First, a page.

However, it took only the nation two days to mourn Ahli's loss before the pan-Arab Games started in eight Egyptian cities. Ahli's loss was soon forgotten somewhat as Egyptian athletes made daily appearances on the podium in almost every discipline of the 28 events which were included in the Games programme.
After three weeks, Egypt was comfortably crowned the winner of the 11th pan-Arab Games. The football gold medal was Egypt's last medal in the event which increased its record haul to an overall 344 medals -- 148 gold, 102 silver and 94 bronze. Far behind, Tunisia finished in second place with an overall 147 medals -- 63 gold, 34 silver and 50 bronze medals. Algeria was third with 32 gold, 45 silver and 52 bronze medals for 129 medals. Morocco followed in fourth place with 93 medals, 22 gold, 32 silver and 39 bronze medals and Syria fifth with an overall 91 medals; 19 gold, 24 silver and 48 bronze medals. Four out of the 22 participating countries did not win a single medal.
Throughout the year, Amr Shabana was sweeping almost every championship title he competed in. In 2007, Shabana confirmed his No 1 ranking in the world by claiming 10 PSA titles.
It started in January with Shabana winning the Canadian classic. From there, he extended his winning streak month after month as titles followed with the Infor Windy City Open, the BEARS Stearns Tournament of Champions, the Sheikha Al-Saad Kuwait Open, the Qatar Classic, the British Open, the US Open, the Saudi Arabia International, the Qatar Open and the Cathay Pacific Hong Kong Squash Open.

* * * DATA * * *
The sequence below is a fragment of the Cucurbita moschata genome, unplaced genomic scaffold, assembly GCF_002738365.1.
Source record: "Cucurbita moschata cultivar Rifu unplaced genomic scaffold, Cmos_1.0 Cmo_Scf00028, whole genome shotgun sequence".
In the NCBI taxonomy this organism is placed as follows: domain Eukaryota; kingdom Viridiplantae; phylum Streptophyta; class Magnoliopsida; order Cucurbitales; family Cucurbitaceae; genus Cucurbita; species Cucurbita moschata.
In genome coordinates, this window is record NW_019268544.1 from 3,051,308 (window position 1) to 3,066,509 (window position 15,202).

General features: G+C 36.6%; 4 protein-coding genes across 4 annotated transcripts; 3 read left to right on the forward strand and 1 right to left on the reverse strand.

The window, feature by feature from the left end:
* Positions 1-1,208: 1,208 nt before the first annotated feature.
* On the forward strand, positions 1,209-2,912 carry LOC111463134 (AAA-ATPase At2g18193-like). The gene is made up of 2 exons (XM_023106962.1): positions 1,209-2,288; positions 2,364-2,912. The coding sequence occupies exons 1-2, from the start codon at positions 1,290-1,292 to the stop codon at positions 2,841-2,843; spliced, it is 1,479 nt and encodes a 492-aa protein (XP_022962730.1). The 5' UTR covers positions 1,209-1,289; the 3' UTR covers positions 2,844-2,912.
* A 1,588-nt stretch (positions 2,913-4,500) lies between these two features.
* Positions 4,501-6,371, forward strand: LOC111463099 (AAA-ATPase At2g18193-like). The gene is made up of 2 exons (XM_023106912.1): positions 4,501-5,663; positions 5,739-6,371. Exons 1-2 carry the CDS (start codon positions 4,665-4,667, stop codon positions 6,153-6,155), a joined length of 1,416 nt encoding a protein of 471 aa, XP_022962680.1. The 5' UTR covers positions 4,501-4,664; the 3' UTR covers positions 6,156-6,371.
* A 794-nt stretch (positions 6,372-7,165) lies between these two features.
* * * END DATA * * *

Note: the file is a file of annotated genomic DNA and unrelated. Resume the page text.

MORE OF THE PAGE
The 28-year-old successfully ended his 2007 campaign by winning the World Open title, becoming only the fourth player in history to lift the Endurance World Open Squash title for a third time.
Following an impeccable display of near faultless squash on an all-glass court at the Fairmont Southampton Resort in Bermuda, Shabana beat France's Gregory Gaultier, the world No 3, in straight games in the final of the Endurance Championship. The triumph marked Shabana's 20th PSA Tour title and, after lifting his fourth successive PSA Super Series trophy in under five weeks, it also extended his unbeaten run to 20 matches.